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Home > Publications > Quill > Career: 7 steps to get back on career track


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Wednesday, March 1, 2006
Career: 7 steps to get back on career track

By Carla Kimbrough-Robinson

You’ve seen the television miracles. Once fat, now slim. Once an ugly duckling, now a swan. Makeovers abound in primetime and even daytime.

Our industry is also facing a makeover, trying to spruce up its image to court the person who seems to have more fascinating distractions. Let the great minds try to concoct the potion that will forever capture the hearts, minds and time of our beloved audiences. Instead, why not examine an even scarier question: Do you need a career makeover of your own?

In the fresh hours of 2006, you may have resolved to lose a few inches and pounds; brighten your career prospects by making a move or change your life in a more meaningful way. By now — a few months later — those words you vowed so fervently may now simply be another dream gone by the wayside.

But don’t worry, if your resolutions involved your career, it’s never too late to do a little nip and tuck here and there in your career. Here are few steps to follow:  

1. Look in the mirror

Start with an honest assessment of your work. Instead of dreaming about what you did, jump into the library and really examine your work. How many great pieces did you produce? Were you productive? And, how good was your work? Did your audience respond with a chuckle or a tear? Did you ever hear a peep from them? If an awards committee said: Quick! Give me your best five stories, pictures, headlines or shows from the last year, would you have anything that you’re really proud of to bring to the table?

2. Request a second opinion

Sometimes we may feel we’re doing just fine, but a second opinion from a knowledgeable source helps. Request a meeting with your boss and ask for meaningful feedback about your work. What did your boss expect from you? Did you meet those expectations? What does your boss want or need from you in the coming months? Giving honest feedback is sometimes difficult for bosses to do, so encourage your boss to give you specific information that you can use to improve your performance. Then remember you can’t storm out of the room if you don’t like what you hear. Grin and bear it, then do something about it.

3. Create a plan of attack

A good plastic surgeon creates a plan before commencing with a makeover. Based on your assessment and that of your boss‚ sit down and create a plan for making 2006 even better than last year. You should know the definition of “better” as you embark on the journey.

Does “better” mean that you have three great examples of what you can do each quarter?

4. Spruce up your skills wardrobe

Your wardrobe essentials likely have changed over the years. Perhaps you need a few more skills to remain up to date. Commit to sprucing up the skills so that you won’t have to sit on the sidelines when the story of the year visits your town. Maybe your company cannot afford to pay your way to a conference, but if you know that it might be beneficial to your career growth and help you gain some new skills, go on your own dime. I always say, investing in yourself is never a waste, and it might be tax-deductible.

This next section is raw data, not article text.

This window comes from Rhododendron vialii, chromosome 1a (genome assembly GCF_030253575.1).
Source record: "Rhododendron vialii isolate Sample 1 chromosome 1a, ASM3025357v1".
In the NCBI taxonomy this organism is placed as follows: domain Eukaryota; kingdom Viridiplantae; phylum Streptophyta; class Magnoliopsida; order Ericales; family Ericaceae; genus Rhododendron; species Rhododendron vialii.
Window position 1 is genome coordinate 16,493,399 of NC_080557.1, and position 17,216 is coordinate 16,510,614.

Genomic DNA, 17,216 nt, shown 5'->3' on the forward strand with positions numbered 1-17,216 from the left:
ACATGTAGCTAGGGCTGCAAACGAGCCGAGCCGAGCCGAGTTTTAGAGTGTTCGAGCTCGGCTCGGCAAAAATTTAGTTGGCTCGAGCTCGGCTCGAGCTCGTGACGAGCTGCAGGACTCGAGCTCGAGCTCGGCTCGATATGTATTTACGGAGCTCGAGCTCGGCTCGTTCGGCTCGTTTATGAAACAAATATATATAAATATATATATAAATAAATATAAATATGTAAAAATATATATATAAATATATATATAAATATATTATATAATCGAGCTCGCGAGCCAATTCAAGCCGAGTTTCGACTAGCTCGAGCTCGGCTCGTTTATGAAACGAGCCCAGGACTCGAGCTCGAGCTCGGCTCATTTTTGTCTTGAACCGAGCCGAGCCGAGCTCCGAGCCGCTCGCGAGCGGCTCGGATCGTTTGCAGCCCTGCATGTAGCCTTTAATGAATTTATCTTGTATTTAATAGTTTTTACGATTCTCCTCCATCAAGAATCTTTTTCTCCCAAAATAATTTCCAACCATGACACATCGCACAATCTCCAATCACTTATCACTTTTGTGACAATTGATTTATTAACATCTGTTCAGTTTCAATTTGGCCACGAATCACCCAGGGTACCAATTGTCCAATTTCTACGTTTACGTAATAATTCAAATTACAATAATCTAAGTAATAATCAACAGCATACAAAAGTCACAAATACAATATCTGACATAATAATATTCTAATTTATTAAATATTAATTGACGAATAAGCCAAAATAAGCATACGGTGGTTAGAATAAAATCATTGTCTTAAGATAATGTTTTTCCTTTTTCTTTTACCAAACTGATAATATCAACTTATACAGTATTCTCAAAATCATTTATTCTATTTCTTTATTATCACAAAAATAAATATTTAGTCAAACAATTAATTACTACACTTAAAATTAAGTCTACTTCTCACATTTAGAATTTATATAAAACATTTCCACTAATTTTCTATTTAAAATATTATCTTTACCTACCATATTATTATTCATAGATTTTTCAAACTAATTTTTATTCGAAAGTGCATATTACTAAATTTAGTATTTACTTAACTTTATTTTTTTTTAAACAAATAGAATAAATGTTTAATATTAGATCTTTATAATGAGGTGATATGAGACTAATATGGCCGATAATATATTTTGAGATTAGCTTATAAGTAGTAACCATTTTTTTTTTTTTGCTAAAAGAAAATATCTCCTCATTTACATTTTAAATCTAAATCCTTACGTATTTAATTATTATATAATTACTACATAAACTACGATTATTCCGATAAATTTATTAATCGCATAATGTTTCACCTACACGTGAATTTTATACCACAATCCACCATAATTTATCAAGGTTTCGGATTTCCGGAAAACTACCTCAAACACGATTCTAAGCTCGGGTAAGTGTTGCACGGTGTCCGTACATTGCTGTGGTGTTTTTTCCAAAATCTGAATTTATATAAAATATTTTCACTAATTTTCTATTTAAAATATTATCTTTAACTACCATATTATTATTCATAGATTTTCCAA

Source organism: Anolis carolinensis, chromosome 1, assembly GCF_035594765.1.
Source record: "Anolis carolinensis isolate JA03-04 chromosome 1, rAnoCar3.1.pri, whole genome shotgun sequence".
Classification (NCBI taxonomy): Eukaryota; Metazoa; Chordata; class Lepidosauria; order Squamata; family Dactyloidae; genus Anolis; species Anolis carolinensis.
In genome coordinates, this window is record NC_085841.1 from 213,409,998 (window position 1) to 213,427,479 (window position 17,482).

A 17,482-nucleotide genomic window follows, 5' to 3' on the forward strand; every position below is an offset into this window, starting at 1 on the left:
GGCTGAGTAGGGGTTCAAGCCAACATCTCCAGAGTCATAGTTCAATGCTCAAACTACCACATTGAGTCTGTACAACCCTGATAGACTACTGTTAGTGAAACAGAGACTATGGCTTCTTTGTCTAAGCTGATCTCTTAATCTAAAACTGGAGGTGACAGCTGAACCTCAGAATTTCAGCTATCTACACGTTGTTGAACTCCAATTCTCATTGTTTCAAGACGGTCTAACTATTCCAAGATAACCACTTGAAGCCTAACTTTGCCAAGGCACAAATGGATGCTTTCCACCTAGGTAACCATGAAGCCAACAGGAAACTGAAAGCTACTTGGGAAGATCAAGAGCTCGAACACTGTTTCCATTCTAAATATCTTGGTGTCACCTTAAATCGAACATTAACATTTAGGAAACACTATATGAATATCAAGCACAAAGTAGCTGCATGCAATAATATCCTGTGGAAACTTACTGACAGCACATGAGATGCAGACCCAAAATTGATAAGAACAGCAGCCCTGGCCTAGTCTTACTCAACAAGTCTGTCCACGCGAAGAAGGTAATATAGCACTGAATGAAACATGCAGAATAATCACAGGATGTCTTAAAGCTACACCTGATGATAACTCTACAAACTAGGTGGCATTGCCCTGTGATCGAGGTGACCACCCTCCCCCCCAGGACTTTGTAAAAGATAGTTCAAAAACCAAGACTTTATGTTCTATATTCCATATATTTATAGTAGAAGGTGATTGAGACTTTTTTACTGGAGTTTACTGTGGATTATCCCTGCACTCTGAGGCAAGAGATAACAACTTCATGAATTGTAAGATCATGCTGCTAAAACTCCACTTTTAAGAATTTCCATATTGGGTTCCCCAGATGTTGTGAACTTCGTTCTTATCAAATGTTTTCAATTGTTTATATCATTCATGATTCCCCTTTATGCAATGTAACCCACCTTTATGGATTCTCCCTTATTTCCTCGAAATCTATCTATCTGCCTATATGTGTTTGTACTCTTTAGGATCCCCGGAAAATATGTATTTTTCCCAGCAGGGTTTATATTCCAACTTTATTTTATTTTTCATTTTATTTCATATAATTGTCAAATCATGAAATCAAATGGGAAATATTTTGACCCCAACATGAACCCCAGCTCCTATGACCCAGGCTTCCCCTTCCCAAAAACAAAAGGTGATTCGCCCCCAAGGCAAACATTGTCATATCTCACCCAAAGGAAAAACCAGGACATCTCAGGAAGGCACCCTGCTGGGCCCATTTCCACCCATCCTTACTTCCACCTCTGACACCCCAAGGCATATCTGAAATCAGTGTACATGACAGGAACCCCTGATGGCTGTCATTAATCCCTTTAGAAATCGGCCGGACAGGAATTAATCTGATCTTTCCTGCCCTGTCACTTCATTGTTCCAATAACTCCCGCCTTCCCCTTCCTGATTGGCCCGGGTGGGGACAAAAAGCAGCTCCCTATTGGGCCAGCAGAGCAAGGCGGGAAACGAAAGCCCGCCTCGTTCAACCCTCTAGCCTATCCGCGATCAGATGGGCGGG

5. Don’t fear a change in scenery

Maybe you’ve had the same beat for a decade; it just may be time to try on a new look. If you’re not sure you want to say goodbye to a beat forever, then maybe there’s an opportunity to try another assignment short term. Not only will it be good for you to see another perspective, someone else may get the opportunity to grow and learn something new too. After spending some time there, you might see that a new scene is invigorating.

6. Get an accountability buddy  

Teamwork always helps you remain focused on your goal. A good buddy never forgets that you asked for accountability. You might be able to return the favor to your buddy by helping him or her stay on track with their goals. When I first began my training as a life coach, the instructors suggested that you have a coach of your own. It was great advice. My coach makes sure I follow through on the things I say I really want and helps me find courage to pursue my goals when the going gets a little tough.

7. Push yourself to stretch the limits

If you find that you easily reach your initial goals, you might not have been ambitious enough. Decide to go beyond winning the newsroom award and go for a state award, for example. Before you see the progress, you might feel a little pain if you’re really stretching yourself to do better work. Yes, it’s painful to fall down, but there’s a great feeling when you stretch and win.

You never know what you can achieve until you assess what you have done, determine how you can improve and pursue your action plan. If you remain focused, your career makeover could lead you to new opportunities within your newsroom or another newsroom. Once you’ve transformed your career, you’ll be a sight to behold and an inspiration to your colleagues. I’d say that’s worth a little nip and tuck here and there.


Carla Kimbrough-Robinson is a trained life coach with Inspire Higher International, based in Denver.

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